Oh, The Places You’ll Go (and How You’ll Get There)

These bikes are for anyone to use; all you need is a certain phone app linked to the bike. There are a few different companies, so you have to make sure you use the right bike and app combination. Once you do, you scan the code on the bike with your app to unlock it. The app you use will most likely be linked to your bank account, which pays for the time you ride the bike--a half an hour is only one 块(kuai). 

In a big city like Wuhan, there are also public transportation options that can take you farther. For example, you can choose between a taxi, a bus or the metro. Taxis are the most comfortable way to travel, but because there are so many people--especially on the road--there can be a lot of traffic. This is a problem with buses, too; however, the bus fare is really cheap (around two 快 kuai). Though it’s cheap, you still have to deal with traffic. And because it’s cheap, the bus is very crowded and can be uncomfortable. The metro is by far the most convenient way to travel. The fare is based on the distance you're traveling, so I can travel about forty minutes away for only four kuai. Also, it’s usually not too crowded, as long as you’re not traveling during rush hour.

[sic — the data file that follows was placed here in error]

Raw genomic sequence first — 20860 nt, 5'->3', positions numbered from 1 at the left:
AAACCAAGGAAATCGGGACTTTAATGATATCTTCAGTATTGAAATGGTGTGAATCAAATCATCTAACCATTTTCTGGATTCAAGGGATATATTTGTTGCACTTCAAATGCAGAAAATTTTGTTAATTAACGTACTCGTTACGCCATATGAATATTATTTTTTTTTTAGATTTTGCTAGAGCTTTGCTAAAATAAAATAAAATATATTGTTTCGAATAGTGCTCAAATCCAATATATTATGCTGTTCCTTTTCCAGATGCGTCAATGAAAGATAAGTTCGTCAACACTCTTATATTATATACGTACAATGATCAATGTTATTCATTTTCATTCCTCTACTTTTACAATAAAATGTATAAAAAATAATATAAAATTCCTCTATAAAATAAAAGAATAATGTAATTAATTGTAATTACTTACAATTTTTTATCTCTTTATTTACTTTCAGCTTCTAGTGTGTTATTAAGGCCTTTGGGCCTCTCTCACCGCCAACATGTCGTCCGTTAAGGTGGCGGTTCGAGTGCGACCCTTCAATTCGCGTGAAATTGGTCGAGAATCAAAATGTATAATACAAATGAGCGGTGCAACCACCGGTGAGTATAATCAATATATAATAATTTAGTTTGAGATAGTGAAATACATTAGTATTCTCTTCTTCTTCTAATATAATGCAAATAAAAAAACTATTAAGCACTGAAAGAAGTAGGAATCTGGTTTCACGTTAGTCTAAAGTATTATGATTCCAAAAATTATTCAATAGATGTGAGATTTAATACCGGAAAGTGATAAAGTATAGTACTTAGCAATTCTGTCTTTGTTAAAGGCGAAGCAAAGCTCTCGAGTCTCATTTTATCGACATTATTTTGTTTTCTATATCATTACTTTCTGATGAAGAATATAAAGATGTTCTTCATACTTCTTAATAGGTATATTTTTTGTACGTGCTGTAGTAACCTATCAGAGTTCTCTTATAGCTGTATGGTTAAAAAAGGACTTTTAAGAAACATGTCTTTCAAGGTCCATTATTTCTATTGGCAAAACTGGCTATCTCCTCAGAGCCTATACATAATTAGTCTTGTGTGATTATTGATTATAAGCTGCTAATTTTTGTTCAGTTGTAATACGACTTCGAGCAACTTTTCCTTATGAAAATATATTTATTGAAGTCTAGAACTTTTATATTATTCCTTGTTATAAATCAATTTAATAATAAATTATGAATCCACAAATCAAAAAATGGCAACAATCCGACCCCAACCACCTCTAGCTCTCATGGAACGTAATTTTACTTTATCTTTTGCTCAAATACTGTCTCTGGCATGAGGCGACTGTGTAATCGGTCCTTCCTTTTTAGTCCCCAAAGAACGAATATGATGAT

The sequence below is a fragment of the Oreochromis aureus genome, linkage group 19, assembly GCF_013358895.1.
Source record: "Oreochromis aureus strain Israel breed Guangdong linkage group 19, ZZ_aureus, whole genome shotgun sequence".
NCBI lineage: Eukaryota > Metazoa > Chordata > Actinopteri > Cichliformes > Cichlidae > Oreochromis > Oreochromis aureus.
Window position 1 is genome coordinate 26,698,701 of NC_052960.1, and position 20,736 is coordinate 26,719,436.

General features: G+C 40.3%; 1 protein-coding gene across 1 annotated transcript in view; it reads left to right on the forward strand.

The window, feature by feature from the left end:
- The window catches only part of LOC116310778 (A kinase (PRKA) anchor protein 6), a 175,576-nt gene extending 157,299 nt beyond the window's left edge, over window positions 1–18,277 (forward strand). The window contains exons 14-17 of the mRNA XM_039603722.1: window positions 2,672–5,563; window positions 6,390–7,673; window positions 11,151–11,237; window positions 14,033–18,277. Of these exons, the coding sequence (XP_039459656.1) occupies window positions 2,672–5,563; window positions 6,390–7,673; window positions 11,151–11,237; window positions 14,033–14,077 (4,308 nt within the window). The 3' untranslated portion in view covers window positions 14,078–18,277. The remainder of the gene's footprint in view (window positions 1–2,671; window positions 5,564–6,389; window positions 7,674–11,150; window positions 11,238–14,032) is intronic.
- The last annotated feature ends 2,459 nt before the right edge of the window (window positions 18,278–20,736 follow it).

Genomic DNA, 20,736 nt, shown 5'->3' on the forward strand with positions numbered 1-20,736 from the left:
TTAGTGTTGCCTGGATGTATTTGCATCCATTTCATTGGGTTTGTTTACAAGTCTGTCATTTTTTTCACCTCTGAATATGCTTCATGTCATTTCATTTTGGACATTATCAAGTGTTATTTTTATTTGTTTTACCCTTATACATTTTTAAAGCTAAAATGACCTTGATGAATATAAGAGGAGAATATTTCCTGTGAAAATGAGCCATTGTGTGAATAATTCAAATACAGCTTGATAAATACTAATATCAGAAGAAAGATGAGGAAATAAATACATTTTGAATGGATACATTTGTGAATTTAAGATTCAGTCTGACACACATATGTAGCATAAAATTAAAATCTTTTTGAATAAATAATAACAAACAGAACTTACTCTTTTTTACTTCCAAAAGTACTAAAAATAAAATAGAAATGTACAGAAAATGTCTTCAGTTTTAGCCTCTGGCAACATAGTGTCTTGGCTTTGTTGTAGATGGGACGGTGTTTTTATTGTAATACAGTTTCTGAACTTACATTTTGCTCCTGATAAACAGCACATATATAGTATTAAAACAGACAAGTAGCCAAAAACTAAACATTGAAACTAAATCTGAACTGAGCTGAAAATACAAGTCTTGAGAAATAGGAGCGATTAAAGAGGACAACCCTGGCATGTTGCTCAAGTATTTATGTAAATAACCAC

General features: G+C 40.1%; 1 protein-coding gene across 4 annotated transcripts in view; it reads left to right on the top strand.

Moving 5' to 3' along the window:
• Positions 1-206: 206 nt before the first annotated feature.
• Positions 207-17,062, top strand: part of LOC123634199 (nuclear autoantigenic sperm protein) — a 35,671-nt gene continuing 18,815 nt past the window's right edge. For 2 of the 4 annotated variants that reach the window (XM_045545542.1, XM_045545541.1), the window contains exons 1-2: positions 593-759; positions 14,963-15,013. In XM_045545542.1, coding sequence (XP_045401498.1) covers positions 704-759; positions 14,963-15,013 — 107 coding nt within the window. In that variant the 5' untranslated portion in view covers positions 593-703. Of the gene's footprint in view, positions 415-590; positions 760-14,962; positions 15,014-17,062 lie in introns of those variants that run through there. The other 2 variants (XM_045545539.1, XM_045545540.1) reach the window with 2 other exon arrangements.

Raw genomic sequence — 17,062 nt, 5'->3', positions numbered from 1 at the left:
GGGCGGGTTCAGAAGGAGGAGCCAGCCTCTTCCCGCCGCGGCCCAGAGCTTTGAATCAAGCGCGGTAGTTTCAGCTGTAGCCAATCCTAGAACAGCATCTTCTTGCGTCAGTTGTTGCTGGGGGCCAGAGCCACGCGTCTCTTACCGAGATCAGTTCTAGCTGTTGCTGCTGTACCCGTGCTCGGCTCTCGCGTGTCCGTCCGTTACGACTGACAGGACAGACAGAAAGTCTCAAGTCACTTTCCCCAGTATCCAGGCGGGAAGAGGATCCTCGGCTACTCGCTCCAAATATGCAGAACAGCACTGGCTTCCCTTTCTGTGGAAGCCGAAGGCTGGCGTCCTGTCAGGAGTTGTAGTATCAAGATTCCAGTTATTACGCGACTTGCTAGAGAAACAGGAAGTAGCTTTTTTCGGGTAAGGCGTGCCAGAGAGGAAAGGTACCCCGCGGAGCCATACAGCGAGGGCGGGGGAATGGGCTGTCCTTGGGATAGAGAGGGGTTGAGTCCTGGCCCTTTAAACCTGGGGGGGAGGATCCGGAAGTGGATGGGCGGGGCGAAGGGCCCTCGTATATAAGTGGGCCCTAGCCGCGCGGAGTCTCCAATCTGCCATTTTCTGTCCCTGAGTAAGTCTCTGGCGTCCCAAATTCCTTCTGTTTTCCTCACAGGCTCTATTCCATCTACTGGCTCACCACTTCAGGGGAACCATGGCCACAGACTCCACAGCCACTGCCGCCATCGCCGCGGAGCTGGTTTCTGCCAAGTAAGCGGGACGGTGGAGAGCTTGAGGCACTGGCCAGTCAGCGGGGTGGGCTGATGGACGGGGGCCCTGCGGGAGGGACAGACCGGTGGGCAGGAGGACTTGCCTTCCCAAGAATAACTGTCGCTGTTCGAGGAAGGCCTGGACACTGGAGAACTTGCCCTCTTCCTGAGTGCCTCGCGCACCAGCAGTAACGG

How did I feel when I tried this way of getting around?:

So far I’ve traveled using five of these methods. I’ve yet to ride a motorbike since I don’t have the right helmet. I’ve also only ridden in a taxi once because the traffic can be bad and rack up the cost. As for riding a bike, I usually only ride in a more controlled area (again, no helmet) like East Lake, where there are no cars. Safety is definitely important! I’d say that I either walk or ride the metro the most.